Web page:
Information Guide on Co-operatives

Table of contents

About this Guide

The guide was developed in partnership with the provinces and territories and was designed to provide Canadians with essential information on the co-operative business model.

This guide is intended to:

  • introduce you to different aspects of the co-operative business model in Canada;
  • present you with the key characteristics of federal, provincial and territorial co-operative legislation and regulations;
  • provide you with information sources for the creation and development of co-operatives throughout Canada; and,
  • provide advice to you on the process of creating a new co-operative with a description of various development stages, including a uniform format for the business plan of a new co-operative.

This guide is targeted at:

  • anybody interested in learning more about co-operatives; and,
  • entrepreneurs that have decided to use the co-operative business model but are not fully aware of its legal structures, specific features and the necessary steps to get started.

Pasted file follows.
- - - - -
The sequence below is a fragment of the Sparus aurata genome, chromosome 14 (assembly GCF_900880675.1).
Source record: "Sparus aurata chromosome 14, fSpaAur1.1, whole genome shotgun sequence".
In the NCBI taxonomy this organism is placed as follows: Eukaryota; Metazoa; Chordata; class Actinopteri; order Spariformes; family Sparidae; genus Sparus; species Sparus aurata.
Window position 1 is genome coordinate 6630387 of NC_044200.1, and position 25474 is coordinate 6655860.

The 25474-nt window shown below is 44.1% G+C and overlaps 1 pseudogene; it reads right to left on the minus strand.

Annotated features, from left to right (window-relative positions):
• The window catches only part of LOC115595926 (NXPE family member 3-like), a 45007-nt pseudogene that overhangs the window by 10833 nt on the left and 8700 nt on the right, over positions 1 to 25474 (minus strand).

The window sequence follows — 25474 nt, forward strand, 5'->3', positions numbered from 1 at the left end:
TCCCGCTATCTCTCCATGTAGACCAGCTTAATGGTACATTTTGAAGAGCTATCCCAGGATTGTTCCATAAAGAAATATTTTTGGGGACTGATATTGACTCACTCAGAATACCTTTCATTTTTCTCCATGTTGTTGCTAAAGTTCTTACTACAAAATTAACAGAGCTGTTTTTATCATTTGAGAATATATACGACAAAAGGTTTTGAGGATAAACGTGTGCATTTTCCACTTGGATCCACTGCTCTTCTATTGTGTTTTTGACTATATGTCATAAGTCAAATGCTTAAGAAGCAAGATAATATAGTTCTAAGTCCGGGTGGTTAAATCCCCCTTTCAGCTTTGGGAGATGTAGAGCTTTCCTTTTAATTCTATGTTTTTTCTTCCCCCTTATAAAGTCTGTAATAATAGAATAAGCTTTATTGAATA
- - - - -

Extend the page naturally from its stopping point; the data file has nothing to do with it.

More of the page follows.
This guide provides information and resources only for non-financial co-operatives. Financial co-operatives such as credit unions and insurance mutuals are governed by separate legislation and regulations.

Links to websites not under the control of the Government of Canada, are provided solely for the convenience of our website visitors. We are not responsible for the accuracy, currency or reliability of the content of such websites. The Government of Canada does not offer any guarantee in that regard and is not responsible for the information found through these links, nor does it endorse the sites and their content.

Visitors should also be aware that information offered by non-Government of Canada sites to which this website links is not subject to the Privacy Act or the Official Languages Act and may not be accessible to persons with disabilities. The information offered may be available only in the language(s) used by the sites in question. With respect to privacy, visitors should research the privacy policies of these non-government websites before providing personal information.

What is a Co-operative?

A co-operative is a legally incorporated corporation that is owned by an association of persons seeking to satisfy common needs such as access to products or services, sale of their products or services, or employment. While co-operatives serve a wide variety of functions, they generally fit one of the following four types: